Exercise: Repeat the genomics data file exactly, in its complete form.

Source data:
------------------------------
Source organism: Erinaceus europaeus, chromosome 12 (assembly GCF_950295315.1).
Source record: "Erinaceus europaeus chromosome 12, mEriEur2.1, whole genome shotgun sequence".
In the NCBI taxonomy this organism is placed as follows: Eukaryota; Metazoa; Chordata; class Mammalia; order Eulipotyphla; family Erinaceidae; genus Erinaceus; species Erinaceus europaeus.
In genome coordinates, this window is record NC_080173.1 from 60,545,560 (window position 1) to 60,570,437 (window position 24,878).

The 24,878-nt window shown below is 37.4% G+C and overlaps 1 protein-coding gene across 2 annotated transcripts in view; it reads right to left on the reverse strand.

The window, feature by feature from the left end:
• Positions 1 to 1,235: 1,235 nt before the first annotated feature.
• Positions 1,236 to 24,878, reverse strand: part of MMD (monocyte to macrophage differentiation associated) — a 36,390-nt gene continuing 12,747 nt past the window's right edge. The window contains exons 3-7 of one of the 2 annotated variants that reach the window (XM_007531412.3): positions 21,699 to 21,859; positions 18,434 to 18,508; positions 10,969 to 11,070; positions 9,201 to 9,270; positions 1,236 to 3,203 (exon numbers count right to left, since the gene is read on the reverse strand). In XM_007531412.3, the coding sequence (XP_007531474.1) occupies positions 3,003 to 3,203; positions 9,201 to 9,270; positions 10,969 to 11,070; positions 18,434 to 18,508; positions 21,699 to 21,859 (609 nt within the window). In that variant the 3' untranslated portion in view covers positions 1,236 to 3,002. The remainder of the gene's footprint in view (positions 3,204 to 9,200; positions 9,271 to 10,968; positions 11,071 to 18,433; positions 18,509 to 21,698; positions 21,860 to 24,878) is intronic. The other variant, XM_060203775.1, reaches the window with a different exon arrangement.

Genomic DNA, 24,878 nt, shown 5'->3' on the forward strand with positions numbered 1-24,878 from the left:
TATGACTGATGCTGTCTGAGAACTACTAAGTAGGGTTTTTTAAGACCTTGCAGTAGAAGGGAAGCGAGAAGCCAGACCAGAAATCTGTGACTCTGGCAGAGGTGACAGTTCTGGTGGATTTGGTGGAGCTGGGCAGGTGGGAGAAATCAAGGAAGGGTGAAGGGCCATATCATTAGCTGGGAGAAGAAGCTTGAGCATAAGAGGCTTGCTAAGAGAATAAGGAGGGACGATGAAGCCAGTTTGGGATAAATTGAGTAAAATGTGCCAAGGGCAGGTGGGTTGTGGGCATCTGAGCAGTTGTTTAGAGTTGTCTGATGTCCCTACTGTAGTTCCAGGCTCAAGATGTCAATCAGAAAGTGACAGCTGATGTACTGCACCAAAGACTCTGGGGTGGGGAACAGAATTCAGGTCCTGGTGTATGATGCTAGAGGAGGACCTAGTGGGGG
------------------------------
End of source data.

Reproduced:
Source organism: Erinaceus europaeus, chromosome 12 (assembly GCF_950295315.1).
Source record: "Erinaceus europaeus chromosome 12, mEriEur2.1, whole genome shotgun sequence".
In the NCBI taxonomy this organism is placed as follows: Eukaryota; Metazoa; Chordata; class Mammalia; order Eulipotyphla; family Erinaceidae; genus Erinaceus; species Erinaceus europaeus.
In genome coordinates, this window is record NC_080173.1 from 60,545,560 (window position 1) to 60,570,437 (window position 24,878).

The 24,878-nt window shown below is 37.4% G+C and overlaps 1 protein-coding gene across 2 annotated transcripts in view; it reads right to left on the reverse strand.

The window, feature by feature from the left end:
• Positions 1 to 1,235: 1,235 nt before the first annotated feature.
• Positions 1,236 to 24,878, reverse strand: part of MMD (monocyte to macrophage differentiation associated) — a 36,390-nt gene continuing 12,747 nt past the window's right edge. The window contains exons 3-7 of one of the 2 annotated variants that reach the window (XM_007531412.3): positions 21,699 to 21,859; positions 18,434 to 18,508; positions 10,969 to 11,070; positions 9,201 to 9,270; positions 1,236 to 3,203 (exon numbers count right to left, since the gene is read on the reverse strand). In XM_007531412.3, the coding sequence (XP_007531474.1) occupies positions 3,003 to 3,203; positions 9,201 to 9,270; positions 10,969 to 11,070; positions 18,434 to 18,508; positions 21,699 to 21,859 (609 nt within the window). In that variant the 3' untranslated portion in view covers positions 1,236 to 3,002. The remainder of the gene's footprint in view (positions 3,204 to 9,200; positions 9,271 to 10,968; positions 11,071 to 18,433; positions 18,509 to 21,698; positions 21,860 to 24,878) is intronic. The other variant, XM_060203775.1, reaches the window with a different exon arrangement.

Genomic DNA, 24,878 nt, shown 5'->3' on the forward strand with positions numbered 1-24,878 from the left:
TATGACTGATGCTGTCTGAGAACTACTAAGTAGGGTTTTTTAAGACCTTGCAGTAGAAGGGAAGCGAGAAGCCAGACCAGAAATCTGTGACTCTGGCAGAGGTGACAGTTCTGGTGGATTTGGTGGAGCTGGGCAGGTGGGAGAAATCAAGGAAGGGTGAAGGGCCATATCATTAGCTGGGAGAAGAAGCTTGAGCATAAGAGGCTTGCTAAGAGAATAAGGAGGGACGATGAAGCCAGTTTGGGATAAATTGAGTAAAATGTGCCAAGGGCAGGTGGGTTGTGGGCATCTGAGCAGTTGTTTAGAGTTGTCTGATGTCCCTACTGTAGTTCCAGGCTCAAGATGTCAATCAGAAAGTGACAGCTGATGTACTGCACCAAAGACTCTGGGGTGGGGAACAGAATTCAGGTCCTGGTGTATGATGCTAGAGGAGGACCTAGTGGGGG